• Be self-aware. At its core bullying is when one person places him/herself above another and treats the perceived lower person in a poor way. Well-meaning parents may do this without realizing it. They may speak kindly to the woman with the expensive bag and make a disapproving comment at the homeless man on the corner. This is your chance to model how to treat people.
    • Jesus told us (through those that asked him) what the greatest commandments were. He said to love God first and to love our neighbors (those we are around) like we love ourselves. Jesus himself spent time with those who were not well-liked (tax collectors, woman at the well), he elevated children as those who would inherit the Kingdom of God, and he told stories that held the Samaritan as the hero. So, it should come as no surprise that Christians (those who hold faith in our Lord Jesus Christ, James 2:1, ESV) should treat all people in kind ways, not showing partiality.
  2. Do not tolerate bullying. 
    • Develop a family definition of bullying, and call it out immediately if it occurs in you home.
    • Do not allow name-calling in your home.
    • Do not allow physical harm (hitting/pushing/kicking) in your home.
    • Express frustration when you see or hear of people being treated poorly (on the news and in everyday life).
  3. Ask open-ended questions to encourage dialogue.
    • What is trending at school?
    • What is going on in social media today? (Ask what apps your child is using. This may change regularly.)
    • If you could spend time with any other student, who would it be? If you could avoid spending time with someone, who would it be?
    • Tell me when you feel safest. Is there a time recently when you’ve felt scared?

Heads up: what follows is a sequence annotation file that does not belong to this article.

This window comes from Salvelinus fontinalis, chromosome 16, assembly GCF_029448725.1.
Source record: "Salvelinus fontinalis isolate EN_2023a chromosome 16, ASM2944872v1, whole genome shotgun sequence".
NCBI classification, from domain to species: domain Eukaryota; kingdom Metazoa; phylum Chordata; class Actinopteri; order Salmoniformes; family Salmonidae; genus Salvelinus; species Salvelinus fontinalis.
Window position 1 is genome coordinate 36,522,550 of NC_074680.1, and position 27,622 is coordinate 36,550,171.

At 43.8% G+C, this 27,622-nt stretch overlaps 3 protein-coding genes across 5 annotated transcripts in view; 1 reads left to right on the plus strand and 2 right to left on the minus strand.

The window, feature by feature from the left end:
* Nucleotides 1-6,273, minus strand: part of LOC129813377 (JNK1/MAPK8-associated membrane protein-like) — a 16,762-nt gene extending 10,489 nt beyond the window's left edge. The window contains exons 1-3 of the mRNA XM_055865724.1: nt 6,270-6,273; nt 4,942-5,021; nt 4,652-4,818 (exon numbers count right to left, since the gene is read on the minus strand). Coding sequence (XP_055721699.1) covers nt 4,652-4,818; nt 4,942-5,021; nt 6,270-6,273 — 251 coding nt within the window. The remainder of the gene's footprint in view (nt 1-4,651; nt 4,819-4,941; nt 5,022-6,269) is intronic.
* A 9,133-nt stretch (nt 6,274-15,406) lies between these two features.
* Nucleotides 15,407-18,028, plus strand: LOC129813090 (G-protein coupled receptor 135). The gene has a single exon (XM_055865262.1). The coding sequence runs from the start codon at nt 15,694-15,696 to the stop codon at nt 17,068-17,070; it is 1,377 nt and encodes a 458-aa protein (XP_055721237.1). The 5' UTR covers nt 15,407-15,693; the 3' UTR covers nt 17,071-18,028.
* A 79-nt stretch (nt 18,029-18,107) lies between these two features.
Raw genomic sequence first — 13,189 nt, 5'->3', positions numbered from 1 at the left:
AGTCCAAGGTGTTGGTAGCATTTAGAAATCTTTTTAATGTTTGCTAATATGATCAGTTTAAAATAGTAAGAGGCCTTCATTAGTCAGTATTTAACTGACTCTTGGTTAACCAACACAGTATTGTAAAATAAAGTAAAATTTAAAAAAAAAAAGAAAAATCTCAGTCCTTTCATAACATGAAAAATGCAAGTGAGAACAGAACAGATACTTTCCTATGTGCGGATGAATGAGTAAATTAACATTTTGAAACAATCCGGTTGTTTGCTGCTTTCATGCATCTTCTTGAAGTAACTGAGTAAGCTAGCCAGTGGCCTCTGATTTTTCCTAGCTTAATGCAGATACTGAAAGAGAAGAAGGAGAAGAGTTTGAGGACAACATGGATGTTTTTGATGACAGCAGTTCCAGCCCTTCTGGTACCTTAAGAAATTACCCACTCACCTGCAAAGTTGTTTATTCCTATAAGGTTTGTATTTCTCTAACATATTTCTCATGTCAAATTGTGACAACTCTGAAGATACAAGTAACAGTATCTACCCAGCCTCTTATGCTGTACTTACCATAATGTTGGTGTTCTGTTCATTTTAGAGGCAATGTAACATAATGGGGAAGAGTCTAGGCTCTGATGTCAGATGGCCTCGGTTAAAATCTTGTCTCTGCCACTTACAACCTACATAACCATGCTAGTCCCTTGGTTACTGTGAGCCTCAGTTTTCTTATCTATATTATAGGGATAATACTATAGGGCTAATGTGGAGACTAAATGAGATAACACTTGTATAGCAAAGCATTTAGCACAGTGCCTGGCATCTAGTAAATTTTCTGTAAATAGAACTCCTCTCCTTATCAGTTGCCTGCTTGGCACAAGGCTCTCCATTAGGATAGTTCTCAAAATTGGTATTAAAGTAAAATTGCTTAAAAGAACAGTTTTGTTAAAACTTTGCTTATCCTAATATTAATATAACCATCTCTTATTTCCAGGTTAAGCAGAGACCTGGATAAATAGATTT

• Tell me something that makes you happy. What makes you feel sad?
  4. Be the hero. 
    • Express to your child that you will do all in your power to keep him/her safe.
    • Show yourself to be a safe place. Listen, provide a safe home, and do your best to meet your child’s needs.
    • Reminisce about times when you were able to protect your child when he/she was younger.
    • Ask your child this question: If I had any superpower (and that superpower could only help you), what superpower would I have?
  5. Be the adult.
    • If bullying behavior exists, it must be stopped.
    • This may require reporting the behavior to school administrators, or to another entity.
    • If preventative action is not taken at this level, then the behavior may need to be reported to authorities. Review the laws in your state.
    • Regardless of how you feel about the behavior, be the adult. (Remember, you’re a superhero…) Do not take actions into your own hands, behave in a way that could cause harm to anyone else, or attempt take revenge.
  6. Pay attention to signs of depression and take action if necessary. 
    • Remind your child that you have his/her best interest in mind and that might mean that a third party needs to become involved.
    • Contact a trusted youth pastor, licensed counselor, or a medical professional for advice.

Be the parent who knows what’s going on. Be proactive in your child’s life. Together, let’s become aware of our children’s concerns (no matter how scary) to prevent even one more child from becoming the victim of a bully.